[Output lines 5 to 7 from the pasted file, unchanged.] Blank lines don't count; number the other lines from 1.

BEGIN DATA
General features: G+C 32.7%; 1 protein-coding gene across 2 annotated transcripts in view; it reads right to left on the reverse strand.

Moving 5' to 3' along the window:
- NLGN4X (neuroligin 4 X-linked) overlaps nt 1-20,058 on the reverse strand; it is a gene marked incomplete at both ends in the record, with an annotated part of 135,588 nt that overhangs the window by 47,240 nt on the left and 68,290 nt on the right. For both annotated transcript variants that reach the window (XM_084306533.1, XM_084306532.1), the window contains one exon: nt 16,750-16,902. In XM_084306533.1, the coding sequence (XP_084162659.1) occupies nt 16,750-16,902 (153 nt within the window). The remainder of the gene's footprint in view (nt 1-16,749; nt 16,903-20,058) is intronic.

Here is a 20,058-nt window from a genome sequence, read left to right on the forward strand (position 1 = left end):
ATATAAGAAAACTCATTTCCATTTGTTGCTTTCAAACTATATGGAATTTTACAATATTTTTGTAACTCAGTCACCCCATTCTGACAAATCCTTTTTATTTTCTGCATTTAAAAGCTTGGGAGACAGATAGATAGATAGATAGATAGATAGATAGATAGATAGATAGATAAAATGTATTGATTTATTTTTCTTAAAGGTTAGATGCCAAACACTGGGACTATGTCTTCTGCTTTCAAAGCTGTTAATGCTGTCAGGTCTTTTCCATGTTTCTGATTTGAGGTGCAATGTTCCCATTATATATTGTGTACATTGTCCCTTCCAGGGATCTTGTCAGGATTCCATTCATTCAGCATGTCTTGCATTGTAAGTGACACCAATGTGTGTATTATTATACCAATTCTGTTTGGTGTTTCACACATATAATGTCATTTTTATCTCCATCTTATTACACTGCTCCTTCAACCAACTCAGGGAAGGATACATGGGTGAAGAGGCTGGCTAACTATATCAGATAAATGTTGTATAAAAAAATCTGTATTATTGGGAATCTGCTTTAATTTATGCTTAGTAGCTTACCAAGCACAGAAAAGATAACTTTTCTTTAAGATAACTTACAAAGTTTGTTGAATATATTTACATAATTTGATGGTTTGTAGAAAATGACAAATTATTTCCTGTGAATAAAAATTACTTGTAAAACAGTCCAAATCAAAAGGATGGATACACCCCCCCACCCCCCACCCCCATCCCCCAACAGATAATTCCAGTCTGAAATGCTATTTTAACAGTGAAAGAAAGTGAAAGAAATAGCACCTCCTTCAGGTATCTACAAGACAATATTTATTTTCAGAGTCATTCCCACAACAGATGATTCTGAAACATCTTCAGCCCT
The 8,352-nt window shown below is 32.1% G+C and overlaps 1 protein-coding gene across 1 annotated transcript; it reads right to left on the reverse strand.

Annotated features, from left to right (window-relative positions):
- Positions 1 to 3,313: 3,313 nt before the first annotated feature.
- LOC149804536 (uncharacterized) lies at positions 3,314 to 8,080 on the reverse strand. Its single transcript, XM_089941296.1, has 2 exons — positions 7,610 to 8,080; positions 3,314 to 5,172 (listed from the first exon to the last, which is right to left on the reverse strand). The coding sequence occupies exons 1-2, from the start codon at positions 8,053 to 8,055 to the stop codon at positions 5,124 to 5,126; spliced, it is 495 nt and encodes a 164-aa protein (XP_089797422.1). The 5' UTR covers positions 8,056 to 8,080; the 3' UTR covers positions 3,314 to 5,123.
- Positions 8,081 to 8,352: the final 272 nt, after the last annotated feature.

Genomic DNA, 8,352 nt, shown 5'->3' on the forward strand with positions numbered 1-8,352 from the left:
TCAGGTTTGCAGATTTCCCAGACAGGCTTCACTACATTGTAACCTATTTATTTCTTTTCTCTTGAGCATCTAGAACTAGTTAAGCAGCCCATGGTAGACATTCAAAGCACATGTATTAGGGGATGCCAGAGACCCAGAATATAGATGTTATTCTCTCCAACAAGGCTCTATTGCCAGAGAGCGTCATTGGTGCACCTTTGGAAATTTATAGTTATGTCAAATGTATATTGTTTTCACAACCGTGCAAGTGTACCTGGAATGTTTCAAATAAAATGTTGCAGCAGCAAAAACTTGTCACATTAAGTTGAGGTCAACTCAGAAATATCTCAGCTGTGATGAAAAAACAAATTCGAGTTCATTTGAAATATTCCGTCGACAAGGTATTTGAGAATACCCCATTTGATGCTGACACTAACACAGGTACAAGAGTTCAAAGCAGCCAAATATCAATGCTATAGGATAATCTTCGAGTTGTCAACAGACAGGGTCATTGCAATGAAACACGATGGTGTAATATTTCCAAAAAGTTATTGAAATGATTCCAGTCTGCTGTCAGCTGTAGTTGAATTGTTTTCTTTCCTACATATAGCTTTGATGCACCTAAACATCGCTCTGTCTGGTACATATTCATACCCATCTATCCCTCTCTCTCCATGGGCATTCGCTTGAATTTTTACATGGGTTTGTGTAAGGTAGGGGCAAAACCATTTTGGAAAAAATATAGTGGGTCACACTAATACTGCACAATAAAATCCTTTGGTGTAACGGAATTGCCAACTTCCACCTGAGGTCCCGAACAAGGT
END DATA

ATATAAGAAAACTCATTTCCATTTGTTGCTTTCAAACTATATGGAATTTTACAATATTTTTGTAACTCAGTCACCCCATTCTGACAAATCCTTTTTATTTTCTGCATTTAAAAGCTTGGGAGACAGATAGATAGATAGATAGATAGATAGATAGATAGATAGATAGATAAAATGTATTGATTTATTTTTCTTAAAGGTTAGATGCCAAACACTGGGACTATGTCTTCTGCTTTCAAAGCTGTTAATGCTGTCAGGTCTTTTCCATGTTTCTGATTTGAGGTGCAATGTTCCCATTATATATTGTGTACATTGTCCCTTCCAGGGATCTTGTCAGGATTCCATTCATTCAGCATGTCTTGCATTGTAAGTGACACCAATGTGTGTATTATTATACCAATTCTGTTTGGTGTTTCACACATATAATGTCATTTTTATCTCCATCTTATTACACTGCTCCTTCAACCAACTCAGGGAAGGATACATGGGTGAAGAGGCTGGCTAACTATATCAGATAAATGTTGTATAAAAAAATCTGTATTATTGGGAATCTGCTTTAATTTATGCTTAGTAGCTTACCAAGCACAGAAAAGATAACTTTTCTTTAAGATAACTTACAAAGTTTGTTGAATATATTTACATAATTTGATGGTTTGTAGAAAATGACAAATTATTTCCTGTGAATAAAAATTACTTGTAAAACAGTCCAAATCAAAAGGATGGATACACCCCCCCACCCCCCACCCCCATCCCCCAACAGATAATTCCAGTCTGAAATGCTATTTTAACAGTGAAAGAAAGTGAAAGAAATAGCACCTCCTTCAGGTATCTACAAGACAATATTTATTTTCAGAGTCATTCCCACAACAGATGATTCTGAAACATCTTCAGCCCT
The 8,352-nt window shown below is 32.1% G+C and overlaps 1 protein-coding gene across 1 annotated transcript; it reads right to left on the reverse strand.

Annotated features, from left to right (window-relative positions):